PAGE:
2. Read what interests you. The most common excuse for not reading is lack of interest. Most of us have to be kick-started by things that motivate us. If we will start there, the exercise of our minds will broaden our horizons. “Meddle not with strange writings; but read such things as may rather yield compunction to thy heart, than occupation to thy head.”4 Then we might be like Spurgeon, whose brother said of him, “Charles never did anything else but study. I kept rabbits, chickens, pigs and a horse; he kept to books.”5 Lee Strobel recounted, “I found eighty-four-year-old Bruce Metzger on a Saturday afternoon at his usual hangout, the library at Princeton Theological Seminary, where, he says with a smile, ‘I like to dust off the books.’”6 When C.S. Lewis was injured and hospitalized during WWI, he wrote, “I had a weak chest ever since childhood and had very early learned to make a minor illness one of the pleasures of life, even in peacetime. Now, as an alternative to the trenches, a bed and a book were ‘very heaven’.”7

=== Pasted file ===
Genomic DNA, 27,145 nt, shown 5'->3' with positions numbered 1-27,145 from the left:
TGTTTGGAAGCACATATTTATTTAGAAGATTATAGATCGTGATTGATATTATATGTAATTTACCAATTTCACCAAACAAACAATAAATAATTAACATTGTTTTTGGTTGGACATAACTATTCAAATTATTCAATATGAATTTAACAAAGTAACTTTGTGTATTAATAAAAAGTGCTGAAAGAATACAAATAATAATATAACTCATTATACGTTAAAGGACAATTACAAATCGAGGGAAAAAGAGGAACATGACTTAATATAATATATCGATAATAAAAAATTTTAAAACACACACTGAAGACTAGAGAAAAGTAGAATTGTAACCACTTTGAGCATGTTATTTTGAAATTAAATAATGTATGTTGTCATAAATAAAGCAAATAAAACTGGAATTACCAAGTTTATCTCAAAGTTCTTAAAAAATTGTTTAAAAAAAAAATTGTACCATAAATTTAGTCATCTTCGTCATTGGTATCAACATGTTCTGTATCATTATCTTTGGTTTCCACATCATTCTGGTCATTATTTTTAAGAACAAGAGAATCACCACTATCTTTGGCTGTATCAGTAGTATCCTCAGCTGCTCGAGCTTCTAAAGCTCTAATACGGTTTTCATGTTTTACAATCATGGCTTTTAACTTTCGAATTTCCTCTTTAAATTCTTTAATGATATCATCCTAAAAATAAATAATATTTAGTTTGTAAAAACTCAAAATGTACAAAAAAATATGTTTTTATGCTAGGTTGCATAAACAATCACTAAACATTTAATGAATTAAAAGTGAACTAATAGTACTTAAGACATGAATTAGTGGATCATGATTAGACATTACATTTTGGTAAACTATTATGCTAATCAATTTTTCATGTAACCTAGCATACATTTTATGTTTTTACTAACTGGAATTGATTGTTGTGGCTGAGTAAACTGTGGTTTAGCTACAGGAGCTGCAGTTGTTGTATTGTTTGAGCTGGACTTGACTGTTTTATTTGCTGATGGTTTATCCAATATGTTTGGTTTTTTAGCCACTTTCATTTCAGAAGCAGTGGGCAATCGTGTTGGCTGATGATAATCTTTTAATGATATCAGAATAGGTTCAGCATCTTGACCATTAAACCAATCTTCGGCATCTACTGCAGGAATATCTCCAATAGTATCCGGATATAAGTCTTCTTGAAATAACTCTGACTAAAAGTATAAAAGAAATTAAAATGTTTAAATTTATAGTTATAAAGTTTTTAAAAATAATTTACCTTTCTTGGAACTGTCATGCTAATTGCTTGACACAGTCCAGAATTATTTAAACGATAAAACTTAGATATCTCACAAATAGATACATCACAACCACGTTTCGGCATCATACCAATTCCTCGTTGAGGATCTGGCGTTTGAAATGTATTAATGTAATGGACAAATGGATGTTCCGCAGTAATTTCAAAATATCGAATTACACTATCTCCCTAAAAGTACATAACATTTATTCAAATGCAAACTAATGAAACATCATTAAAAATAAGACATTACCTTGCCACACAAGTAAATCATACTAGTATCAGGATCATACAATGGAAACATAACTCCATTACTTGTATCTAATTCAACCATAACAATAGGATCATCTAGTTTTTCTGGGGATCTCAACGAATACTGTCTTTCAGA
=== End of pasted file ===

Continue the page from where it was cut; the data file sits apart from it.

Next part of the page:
3. Read at your own speed. Modern speed-reading techniques may have done as much to harm reading as to help it. How can one be interested and engrossed in a book by seeing how fast one can turn pages? Spurgeon said, “A student will find that his mental constitution is more affected by one book thoroughly mastered than by twenty books he has merely skimmed. Little learning and much pride come of hasty reading.”8 The best way to read faster is to read more. I have found that reading requires a five speed transmission! Some theology books I read require a slow gear if not a four-wheel drive! Other kinds of books may allow me to cruise in over-drive. Some books are like an over-land adventure requiring various speeds for various parts. My mother taught High School English for 25 years, including a speed-reading course (which she never insisted I take). She still taught that comprehension and retention are the only worthy goals of reading.